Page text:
Last week was the boys’ spring break, and even though we were going on vacation the following week, I still wanted it to feel like a fun week of (free/cheap) local activities.
On Sunday (while Casey worked at the market), we rode scooters all the way down to Discovery Park and hunted for pine cones. Then we took them home and on Monday, we rolled them in peanut butter and bird seed, and hung them in the tree to make bird feeders.
On Tuesday, we went miniature golfing. We pass this little mini golf course on our drive every single day, and Cullen always asks if we can go. We are typically en route to Whole Foods when we drive that way, so I always say no. But this time, the sun was shining, it was only 10am, and we had no other plans – and so we golfed and it was awesome. And they were actually pretty good at it!
And on Wednesday, we went to the tulips. I don’t know if you know about the tulips out here, but they are an EVENT! The tulip fields are a little over an hour outside of Seattle, and they bloom for about three weeks every spring. They draw thousands and thousands of visitors from around the world, who to come see the incredible rainbow fields and surrounding scenery.
In our five springs here, we have never gone – and this year I was determined to change that.
Things I had heard about visiting the tulip fields before we went: It would be muddy, be prepared for a big mess. It would be crowded, expect horrible traffic and big crowds. It would be worth it, it will take your breath away. And oh it did.
My plan of attack was to leave early and go on a weekday. I had hoped to make it a family adventure, but Casey was swamped trying to get business stuff in order to be able to go out of town. And so I borrowed his pick up truck and headed out into the country with the boys in search of rainbows of tulips.
Part of my grand plan was to avoid the main highway exit directing people toward the tulip fields, and to go a slightly longer back way. As we rolled along toward Roozengard – the main tulip field that was still in bloom this year – I glanced to my left out the window and saw big bands of bright color in the distance. Tulips!
It was Tulip Town, another spot I’d looked into, but the website warned that because of the unseasonably warm start to spring, the tulips were all being “topped.” And indeed when we got there, we found crews in the field cutting all the beautiful tops off the stems of some of the rows, as they need to be kept healthy for the following season.
Rather than push on toward the bigger more popular field, something told me to turn off and go check this one out. I don’t know if it was because we came into town from the opposite direction, or because their website had claimed to be all but done for the season, or maybe because it was a weekday – but there was no one there.
For all the warnings of enormous crowds and hours of gridlocked traffic, we swooped in and ran through the muddy fields with only a few other people. It was kind of amazing.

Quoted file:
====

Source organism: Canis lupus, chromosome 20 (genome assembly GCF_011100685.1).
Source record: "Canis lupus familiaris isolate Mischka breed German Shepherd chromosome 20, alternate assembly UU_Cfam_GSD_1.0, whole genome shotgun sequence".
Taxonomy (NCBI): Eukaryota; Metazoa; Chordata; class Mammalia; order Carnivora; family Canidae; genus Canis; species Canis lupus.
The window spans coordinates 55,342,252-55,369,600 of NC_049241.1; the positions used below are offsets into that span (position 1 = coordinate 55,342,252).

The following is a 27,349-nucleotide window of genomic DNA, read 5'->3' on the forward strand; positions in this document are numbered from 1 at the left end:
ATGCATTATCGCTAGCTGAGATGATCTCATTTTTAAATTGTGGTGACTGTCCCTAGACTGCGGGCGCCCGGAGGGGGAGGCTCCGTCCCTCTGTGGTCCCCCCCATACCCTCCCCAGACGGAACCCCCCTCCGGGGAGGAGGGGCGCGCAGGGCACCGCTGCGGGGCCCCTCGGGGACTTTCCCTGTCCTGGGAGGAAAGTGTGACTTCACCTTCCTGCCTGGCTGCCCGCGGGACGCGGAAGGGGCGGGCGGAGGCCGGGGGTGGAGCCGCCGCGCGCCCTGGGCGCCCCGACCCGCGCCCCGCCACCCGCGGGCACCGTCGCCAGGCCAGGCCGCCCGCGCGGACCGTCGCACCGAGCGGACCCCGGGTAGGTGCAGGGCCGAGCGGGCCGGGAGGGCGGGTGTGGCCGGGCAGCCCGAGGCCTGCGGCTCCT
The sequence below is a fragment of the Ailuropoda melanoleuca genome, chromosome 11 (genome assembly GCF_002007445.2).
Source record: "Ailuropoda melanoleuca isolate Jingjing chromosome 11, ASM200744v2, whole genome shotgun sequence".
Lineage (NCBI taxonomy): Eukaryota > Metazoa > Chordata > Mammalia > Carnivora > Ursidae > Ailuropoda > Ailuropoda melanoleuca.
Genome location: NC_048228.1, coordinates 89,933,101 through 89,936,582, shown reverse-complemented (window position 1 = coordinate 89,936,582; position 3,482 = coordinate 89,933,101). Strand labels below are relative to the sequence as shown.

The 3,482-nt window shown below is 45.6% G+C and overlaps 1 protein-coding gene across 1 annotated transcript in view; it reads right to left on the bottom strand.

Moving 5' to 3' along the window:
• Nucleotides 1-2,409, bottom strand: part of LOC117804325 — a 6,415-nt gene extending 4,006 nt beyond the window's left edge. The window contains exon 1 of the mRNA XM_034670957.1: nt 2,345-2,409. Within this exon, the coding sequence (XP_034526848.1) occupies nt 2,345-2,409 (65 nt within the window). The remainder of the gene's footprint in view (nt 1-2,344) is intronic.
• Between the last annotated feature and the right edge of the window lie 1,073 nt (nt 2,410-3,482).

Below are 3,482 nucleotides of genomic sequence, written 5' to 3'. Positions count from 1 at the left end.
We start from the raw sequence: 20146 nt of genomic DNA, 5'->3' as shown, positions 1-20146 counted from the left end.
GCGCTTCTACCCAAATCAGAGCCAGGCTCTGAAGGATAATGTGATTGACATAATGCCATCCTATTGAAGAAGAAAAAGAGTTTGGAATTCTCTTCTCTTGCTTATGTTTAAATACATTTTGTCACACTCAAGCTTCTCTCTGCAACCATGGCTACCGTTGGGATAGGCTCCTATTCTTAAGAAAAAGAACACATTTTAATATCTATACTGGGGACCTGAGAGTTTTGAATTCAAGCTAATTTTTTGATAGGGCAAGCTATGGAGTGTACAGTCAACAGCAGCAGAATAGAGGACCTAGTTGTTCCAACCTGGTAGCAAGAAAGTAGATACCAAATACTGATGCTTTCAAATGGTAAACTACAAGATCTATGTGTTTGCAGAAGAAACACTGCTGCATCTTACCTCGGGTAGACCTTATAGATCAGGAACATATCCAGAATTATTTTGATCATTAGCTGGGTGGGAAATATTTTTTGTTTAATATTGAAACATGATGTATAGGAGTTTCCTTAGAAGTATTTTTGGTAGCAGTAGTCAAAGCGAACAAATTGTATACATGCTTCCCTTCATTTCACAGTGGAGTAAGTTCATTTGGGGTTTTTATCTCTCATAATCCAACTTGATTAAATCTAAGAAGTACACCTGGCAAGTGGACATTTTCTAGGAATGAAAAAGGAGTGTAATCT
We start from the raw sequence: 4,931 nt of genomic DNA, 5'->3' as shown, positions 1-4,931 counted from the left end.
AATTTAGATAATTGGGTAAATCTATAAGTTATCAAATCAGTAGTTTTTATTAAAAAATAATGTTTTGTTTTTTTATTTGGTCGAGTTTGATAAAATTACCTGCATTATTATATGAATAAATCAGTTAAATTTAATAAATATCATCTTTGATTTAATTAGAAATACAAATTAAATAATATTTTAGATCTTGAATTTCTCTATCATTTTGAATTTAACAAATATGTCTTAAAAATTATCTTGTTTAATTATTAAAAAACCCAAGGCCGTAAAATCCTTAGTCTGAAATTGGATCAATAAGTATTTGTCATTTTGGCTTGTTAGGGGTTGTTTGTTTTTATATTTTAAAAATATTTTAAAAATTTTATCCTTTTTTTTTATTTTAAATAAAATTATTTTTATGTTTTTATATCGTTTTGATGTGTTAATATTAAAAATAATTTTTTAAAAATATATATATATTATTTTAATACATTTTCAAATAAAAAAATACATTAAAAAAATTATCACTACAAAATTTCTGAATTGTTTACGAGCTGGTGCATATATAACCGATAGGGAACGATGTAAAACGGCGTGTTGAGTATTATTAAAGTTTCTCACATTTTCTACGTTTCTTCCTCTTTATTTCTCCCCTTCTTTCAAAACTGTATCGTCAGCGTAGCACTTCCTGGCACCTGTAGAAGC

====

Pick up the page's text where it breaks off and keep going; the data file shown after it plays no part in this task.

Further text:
And the mud – ohhhhh the mud. I learned quickly that as a mom of boys, dirt happens. And the quicker you accept that and let it happen, the happier everyone will be. My two rules were no splashing near other people, and no splashing with your hands – otherwise, have fun.
And so they did. In fact, I’m not sure they even noticed the tulips. They just jumped and ran and splashed and screamed with delight.
Cullen seemed particularly unconvinced that he was really allowed to get as muddy as he liked. And so he’d jump and splash mud everywhere and then sheepishly look up at me, not sure what I’d think. But I was so taken aback by the fields of color and felt so grateful to be on an adventure with my kiddos – what else could I do but smile?
The kids might have not been totally impressed by the tulips themselves, but man – I was. It was so incredible, and I’ve never seen anything like it.
I kept thinking how much I knew my mom – a florist for 20 years – would have loved it too. Next year we will plan to go back mid-season, when the fields are in peak bloom – I can only imagine!
We spent a little over an hour just slowly making our way around the giant rectangular field. I still couldn’t believe how lucky we were to have the place to ourselves.
I think another part of our luck was that it was drizzling rain when we left Seattle. “You know it’s raining, right? asked Casey as I packed up lunches and got us ready. I did, but between radar mapping and blind faith, I was convinced that once we got outside the bowl of the city it would stop. And it did, and it was beautiful.
With just enough leftover rain to make for some epic entertainment.
We made our way all around the fields and then said goodbye til next year to the pretty tulips. We will definitely be making it an annual tradition!
And then the boys enjoyed sticky PB&J’s on the tailgate of the pickup truck – which, when you are 2 and 4 is pretty much the best thing ever. We hung out and took our time, and I thought about how lucky I felt to be spending a Wednesday morning out in the beautiful countryside with two kids that I adore.
Being home with them every day for years and years – it’s easy to lose sight of the gift that it really is to spend time with little ones. I get easily bogged down in house work, and never ending toy explosions, and arguments over who gets which milk cup every morning. And day in and day out that stuff can really wear you down.
But I’ve been working hard at seeing the bigger picture, and not getting so wrapped up in the day to day stuff. I’m trying to be less controlling, more spontaneous, and more appreciative of the little bit of time I have left before these boys roll out the door to Kindergarten and stop telling me all their secrets. And for me, that means steering the car into mini golf instead of the grocery store. And letting them get as muddy as they want to.
Happy (Marathon!) Monday, my friends! Have a wonderful week!